On the other hand, things have not gone so well for stars Lindsay Lohan and Amanda Bynes; it’s no secret both of their careers have faltered quite noticeably. They may be able to overcome their negative publicity over the long hall in the vein of Robert Downey Jr. or the notorious drug aficionado, Dennis Hopper, but only time will tell. In regards to controversy, the point of diminishing returns seems to be when these actors and performers land in front of the judge one too many times, and begin missing work. Saying controversial things and imbibing in controlled substances is one thing; losing the suits money is quite another. It’s important to understand the publicity game is a tough racket; everyone takes a few punches. But it’s all about getting back up when you’ve been knocked down. For a stark and harrowing example, Baldwin admits he considered suicide after the audio tape rampage directed at his daughter. Clearly, he is a fighter.

One need not be a celebrity to cause varying degrees of scandal on set. A newbie can turn heads with a political stance or with salacious, libertine adventures. The trick seems to be to stay out of jail and promote healthy controversy; as opposed to destructive shenanigans. But there is no doubt, getting noticed can make a difference at any level of the game.

What do you think? Did Miley’s twerk paroxysm help or hinder her career? Does Alec’s public rage fuel his performances or mitigate his greatness? And possibly of greater importance is the ever-looming question: Will Tom Cruise ever jump the couch again?! Please let us know!

Behold the Compassion

March 7, 2013

The high stakes world of film, theater, and television can sometimes seem like a pretty Machiavellian endeavor. Stars are continually defending their honors and reputations on network interviews, or they’re engaging in take-no-prisoners Twitter battles with the media or their perceived rivals. Take Alec (“Listen, boy, I’m not your f***in’ chief”) Baldwin and Shia (“I’m a hustler, I don’t get tired”) LaBeouf exchange after the latter exited the Broadway show, Orphans recently due to “creative differences.” Taylor Swift recently may have damned Tina Fey and Amy Pohler to the ninth circle of hell for daring to joke about her love life at the Golden Globes this year. And Russel Crow defended his unassailable extraterrestrial evidence by calling UFO debunkers “egg beaters” (honestly, I’m not even sure what that’s supposed to mean).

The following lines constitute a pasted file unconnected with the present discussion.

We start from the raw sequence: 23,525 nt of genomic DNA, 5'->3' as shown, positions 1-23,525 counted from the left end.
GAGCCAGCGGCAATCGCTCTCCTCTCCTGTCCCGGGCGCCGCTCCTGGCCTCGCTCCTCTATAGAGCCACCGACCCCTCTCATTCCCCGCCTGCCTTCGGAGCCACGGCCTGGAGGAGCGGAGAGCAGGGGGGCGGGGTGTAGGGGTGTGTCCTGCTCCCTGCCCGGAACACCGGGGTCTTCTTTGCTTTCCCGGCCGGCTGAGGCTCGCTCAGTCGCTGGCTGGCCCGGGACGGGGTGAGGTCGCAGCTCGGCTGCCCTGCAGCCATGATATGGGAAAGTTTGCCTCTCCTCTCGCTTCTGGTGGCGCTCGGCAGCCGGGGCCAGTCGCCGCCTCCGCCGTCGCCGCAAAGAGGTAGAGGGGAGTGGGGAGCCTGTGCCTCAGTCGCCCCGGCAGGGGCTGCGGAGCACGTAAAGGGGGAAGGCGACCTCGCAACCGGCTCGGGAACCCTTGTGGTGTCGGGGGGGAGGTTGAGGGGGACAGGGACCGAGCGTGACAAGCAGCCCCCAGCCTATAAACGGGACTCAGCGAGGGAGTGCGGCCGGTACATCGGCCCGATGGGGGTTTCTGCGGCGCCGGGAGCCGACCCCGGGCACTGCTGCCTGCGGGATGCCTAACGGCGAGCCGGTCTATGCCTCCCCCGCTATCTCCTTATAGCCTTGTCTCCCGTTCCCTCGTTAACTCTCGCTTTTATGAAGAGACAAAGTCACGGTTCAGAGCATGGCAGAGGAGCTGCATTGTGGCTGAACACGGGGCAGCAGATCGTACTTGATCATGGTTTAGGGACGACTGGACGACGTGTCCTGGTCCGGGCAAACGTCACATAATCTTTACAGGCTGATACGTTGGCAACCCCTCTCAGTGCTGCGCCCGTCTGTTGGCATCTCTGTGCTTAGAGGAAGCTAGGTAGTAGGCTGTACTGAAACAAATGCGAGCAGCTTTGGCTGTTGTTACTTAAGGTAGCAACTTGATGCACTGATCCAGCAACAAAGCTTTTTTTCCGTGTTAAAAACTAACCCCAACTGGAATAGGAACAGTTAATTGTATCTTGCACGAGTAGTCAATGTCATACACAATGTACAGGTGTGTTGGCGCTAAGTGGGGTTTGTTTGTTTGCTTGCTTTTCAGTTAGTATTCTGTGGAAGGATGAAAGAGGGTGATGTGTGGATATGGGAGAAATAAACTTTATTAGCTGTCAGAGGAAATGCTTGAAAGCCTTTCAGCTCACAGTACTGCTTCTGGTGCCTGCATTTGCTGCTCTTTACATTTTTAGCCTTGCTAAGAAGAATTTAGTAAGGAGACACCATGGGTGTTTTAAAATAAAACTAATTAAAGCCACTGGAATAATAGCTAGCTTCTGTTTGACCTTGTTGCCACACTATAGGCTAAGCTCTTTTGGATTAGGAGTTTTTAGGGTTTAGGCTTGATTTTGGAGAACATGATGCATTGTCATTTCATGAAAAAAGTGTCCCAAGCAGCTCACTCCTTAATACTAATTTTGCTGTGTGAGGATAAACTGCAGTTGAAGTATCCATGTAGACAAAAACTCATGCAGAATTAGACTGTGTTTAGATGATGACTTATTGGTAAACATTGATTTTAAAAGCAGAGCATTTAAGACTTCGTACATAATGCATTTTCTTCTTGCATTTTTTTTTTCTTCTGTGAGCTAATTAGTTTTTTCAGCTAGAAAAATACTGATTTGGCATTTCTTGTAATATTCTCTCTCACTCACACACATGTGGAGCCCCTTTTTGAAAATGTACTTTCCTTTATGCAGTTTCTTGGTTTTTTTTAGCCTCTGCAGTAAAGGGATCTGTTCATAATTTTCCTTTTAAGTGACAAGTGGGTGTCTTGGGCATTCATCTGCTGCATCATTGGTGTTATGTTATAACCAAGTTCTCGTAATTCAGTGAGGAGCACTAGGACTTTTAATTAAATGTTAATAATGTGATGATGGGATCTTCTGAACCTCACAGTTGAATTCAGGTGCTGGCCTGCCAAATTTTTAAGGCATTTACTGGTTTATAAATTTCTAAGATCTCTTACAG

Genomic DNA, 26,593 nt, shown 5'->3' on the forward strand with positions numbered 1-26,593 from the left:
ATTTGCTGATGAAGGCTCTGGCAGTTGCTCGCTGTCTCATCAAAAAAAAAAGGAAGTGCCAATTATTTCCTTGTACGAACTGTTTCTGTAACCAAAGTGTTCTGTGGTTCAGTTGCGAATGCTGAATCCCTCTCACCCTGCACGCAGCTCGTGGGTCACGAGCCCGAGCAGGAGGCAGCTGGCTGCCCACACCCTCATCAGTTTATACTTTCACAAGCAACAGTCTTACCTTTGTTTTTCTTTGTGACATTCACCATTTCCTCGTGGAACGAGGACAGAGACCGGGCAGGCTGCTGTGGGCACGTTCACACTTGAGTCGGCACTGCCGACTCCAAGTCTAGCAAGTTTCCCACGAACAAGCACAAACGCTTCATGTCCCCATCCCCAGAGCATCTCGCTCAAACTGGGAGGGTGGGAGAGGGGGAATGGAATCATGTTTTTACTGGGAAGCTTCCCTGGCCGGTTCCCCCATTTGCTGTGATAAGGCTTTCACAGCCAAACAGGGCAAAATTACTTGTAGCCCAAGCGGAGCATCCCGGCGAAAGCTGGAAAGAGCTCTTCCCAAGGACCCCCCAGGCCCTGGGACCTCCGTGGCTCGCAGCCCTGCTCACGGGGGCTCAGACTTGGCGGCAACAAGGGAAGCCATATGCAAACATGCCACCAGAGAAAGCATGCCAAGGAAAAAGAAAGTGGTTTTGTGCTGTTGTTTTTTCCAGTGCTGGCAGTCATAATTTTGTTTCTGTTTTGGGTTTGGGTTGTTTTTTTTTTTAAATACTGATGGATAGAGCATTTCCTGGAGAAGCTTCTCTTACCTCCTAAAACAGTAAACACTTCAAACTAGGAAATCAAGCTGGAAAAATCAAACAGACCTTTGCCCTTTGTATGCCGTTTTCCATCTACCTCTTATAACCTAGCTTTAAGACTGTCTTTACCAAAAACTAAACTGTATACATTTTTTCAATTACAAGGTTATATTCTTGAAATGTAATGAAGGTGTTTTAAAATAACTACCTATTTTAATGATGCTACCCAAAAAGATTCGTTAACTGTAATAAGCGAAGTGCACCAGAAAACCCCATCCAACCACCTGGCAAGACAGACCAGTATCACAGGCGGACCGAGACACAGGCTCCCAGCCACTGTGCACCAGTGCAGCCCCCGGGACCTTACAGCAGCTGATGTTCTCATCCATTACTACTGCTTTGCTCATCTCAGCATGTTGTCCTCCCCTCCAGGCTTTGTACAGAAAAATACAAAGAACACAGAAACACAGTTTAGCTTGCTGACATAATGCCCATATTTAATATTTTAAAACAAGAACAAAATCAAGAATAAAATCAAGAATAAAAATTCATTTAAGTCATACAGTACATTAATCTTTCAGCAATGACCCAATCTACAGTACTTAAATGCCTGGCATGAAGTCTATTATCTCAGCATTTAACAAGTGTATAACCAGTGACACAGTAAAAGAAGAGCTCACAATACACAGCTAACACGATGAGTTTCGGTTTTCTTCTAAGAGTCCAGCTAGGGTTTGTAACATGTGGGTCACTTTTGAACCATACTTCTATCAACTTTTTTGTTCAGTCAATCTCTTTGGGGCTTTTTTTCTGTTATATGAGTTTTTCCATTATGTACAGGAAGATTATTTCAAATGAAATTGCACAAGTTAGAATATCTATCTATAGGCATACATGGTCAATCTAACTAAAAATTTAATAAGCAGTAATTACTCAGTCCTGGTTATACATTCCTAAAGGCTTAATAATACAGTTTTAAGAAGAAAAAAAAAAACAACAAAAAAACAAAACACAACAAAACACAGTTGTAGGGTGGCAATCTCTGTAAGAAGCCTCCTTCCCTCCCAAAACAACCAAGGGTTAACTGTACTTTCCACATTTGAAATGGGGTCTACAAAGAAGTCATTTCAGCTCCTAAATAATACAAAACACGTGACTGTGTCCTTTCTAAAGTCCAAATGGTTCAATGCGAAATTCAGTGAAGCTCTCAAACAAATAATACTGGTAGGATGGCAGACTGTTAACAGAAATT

But interestingly enough, the video that is getting the most juice this week is Mila Kunis’ outpouring of support for an inexperienced and unnerved BBC journalist while being interviewed for The Wizard Of Oz prequel, Oz: The Great And Powerful. Apparently, this journalist, Chris Stark, was only given ten-minutes notice that he would be interviewing Kunis in the hotel where she was staying. Mila showed extraordinary poise and unexpected compassion in helping the young man get his sea legs in a sometimes violent and tumultuous media ocean. It’s refreshing to see this kind of grace, lightness, and fun spirit in the midst of such a competitive and cutthroat industry. Besides revealing herself to be a real and supportive person, she helped this young, aspiring journalist to be seen in a positive light when he showed vulnerability. Makes you think nice guys, and gals, don’t always finish last.